Federal Deficit Still Shrinking
Thanks to a continued surge in tax revenue.
WASHINGTON (MarketWatch) — The Congressional Budget Office on Thursday estimated that the federal deficit will narrow to $260 billion in the current fiscal year, down from $318 billion in fiscal 2005, amid surging tax revenues.The new figure, contained in CBO’s annual summer budget update, is $112 billion lower than the nonpartisan agency’s March projection. The $260 billion figure matches an estimate contained in a monthly CBO report released a few weeks ago. “Higher-than-anticipated revenues, mostly from individual and corporate income taxes, account for the bulk of that improvement,” the CBO report said. Measured against the economy, the 2006 deficit is equal to around 2% of gross domestic product, down from around 2.6% in fiscal 2005. In nominal terms, the deficit hit an all-time high of $412 billion in fiscal 2004, a figure equal to 3.6% of GDP. Acting CBO Director Donald B. Marron told reporters that the updated figures show the federal deficit has been reduced to a “sustainable” level. “We have gone from a period in which the fiscal deficits we were running in this country were large and not sustainable if they had persisted to a situation in which at least now and next year, for several years going forward, the deficits appear to be in a range that they are sustainable — not to say that they are good or bad,” Marron said.
So much for the insistence by liberals that tax cuts cause deficits. As long as we’re on the correct side of the Laffer Curve (and we were when Bush introduced his tax cuts in his first term) tax cuts increase tax revenues. This is an undeniable fact, yet Democrats would have you believe it isn’t true. They’d have you believe that Bush’s tax cuts have increased the deficits. They haven’t. The Democrats are fibbing because they want to keep more money in the government rather than letting it stay in the pockets of the people.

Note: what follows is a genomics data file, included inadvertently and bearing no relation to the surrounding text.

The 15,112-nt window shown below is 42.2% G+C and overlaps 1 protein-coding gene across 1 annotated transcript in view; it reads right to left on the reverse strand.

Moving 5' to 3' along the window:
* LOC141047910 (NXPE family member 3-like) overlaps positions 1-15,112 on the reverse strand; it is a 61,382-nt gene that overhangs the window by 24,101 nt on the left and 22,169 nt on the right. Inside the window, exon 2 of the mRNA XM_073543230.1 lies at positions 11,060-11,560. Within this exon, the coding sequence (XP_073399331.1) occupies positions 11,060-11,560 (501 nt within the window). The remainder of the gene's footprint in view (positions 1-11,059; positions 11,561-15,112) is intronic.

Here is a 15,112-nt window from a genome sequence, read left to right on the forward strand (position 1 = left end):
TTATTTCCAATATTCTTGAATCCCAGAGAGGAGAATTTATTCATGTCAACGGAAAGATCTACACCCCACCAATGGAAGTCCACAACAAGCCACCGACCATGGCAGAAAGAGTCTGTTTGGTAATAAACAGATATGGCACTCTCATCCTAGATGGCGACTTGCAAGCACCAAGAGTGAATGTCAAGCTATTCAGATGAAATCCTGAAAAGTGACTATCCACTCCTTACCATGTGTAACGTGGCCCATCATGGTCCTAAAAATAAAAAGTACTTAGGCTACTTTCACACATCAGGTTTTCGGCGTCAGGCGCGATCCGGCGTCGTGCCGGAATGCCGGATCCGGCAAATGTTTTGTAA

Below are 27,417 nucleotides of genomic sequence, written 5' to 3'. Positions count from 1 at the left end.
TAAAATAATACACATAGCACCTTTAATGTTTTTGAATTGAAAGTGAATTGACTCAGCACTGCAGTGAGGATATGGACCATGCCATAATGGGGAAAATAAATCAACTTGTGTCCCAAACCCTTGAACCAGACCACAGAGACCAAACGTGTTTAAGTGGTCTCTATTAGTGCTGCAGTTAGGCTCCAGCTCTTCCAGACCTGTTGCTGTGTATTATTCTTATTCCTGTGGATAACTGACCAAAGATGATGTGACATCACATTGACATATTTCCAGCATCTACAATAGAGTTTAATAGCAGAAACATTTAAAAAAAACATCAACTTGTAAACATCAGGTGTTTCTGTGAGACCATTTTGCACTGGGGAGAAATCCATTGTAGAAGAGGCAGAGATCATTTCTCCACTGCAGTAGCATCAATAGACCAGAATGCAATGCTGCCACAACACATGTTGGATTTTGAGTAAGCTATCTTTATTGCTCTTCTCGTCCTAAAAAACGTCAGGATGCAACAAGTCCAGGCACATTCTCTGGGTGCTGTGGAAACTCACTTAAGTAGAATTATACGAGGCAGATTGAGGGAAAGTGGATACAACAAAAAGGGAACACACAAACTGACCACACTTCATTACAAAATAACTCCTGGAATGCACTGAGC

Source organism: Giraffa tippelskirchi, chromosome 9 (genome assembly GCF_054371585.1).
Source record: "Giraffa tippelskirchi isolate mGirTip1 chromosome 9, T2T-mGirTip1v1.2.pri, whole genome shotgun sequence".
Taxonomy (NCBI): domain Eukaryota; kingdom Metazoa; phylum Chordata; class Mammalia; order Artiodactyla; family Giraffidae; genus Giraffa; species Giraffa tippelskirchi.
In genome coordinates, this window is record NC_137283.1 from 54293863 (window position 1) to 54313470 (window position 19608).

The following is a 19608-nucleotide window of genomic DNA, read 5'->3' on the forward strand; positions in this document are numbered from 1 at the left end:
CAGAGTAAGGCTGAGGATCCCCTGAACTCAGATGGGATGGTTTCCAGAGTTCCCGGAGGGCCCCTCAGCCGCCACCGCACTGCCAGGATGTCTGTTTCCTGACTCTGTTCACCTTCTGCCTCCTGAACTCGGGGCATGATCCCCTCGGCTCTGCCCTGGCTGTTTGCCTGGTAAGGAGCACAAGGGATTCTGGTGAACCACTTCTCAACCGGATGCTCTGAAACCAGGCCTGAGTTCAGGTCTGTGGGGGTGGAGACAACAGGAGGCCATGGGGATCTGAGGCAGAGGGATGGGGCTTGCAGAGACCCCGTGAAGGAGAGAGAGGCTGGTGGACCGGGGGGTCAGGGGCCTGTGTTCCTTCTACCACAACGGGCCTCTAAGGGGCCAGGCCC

What this country needs to do now, if we are interested in keeping the federal deficit shrinking, is cut spending. The only thing keeping the federal deficits from growing now is the fact that spending growth is being outpaced by increases in tax revenue:
Clearly, the next step for fiscally responsible leaders is to cut back on spending growth. And if we’re truly interested in curbing spending growth we need to focus on entitlements. All this stuff about “porkbusting” is nice (certainly earmark spending is a problem), but the sort of spending we need to address is entitlement spending which absolutely dwarfs earmarks in terms of scope and waste. We are spending approximatley $3 billion/day on the big three entitlements (Social Security, Medicare and Medicaid) and that spending is growing at a rate of about 8% annually.
Clearly, this is unsustainable.
Sadly, there aren’t any Democrats (and not many Republicans) who are willing to take on entitlement spending. Far too many political leaders like the idea of using pork/entitlement spending to pander to certain special interest groups. That mentality has got to end for the sake of this country. Tags: Brian Kalk, Cultural Marxism, Doug Goehring, Merle Boucher, Tracy Potter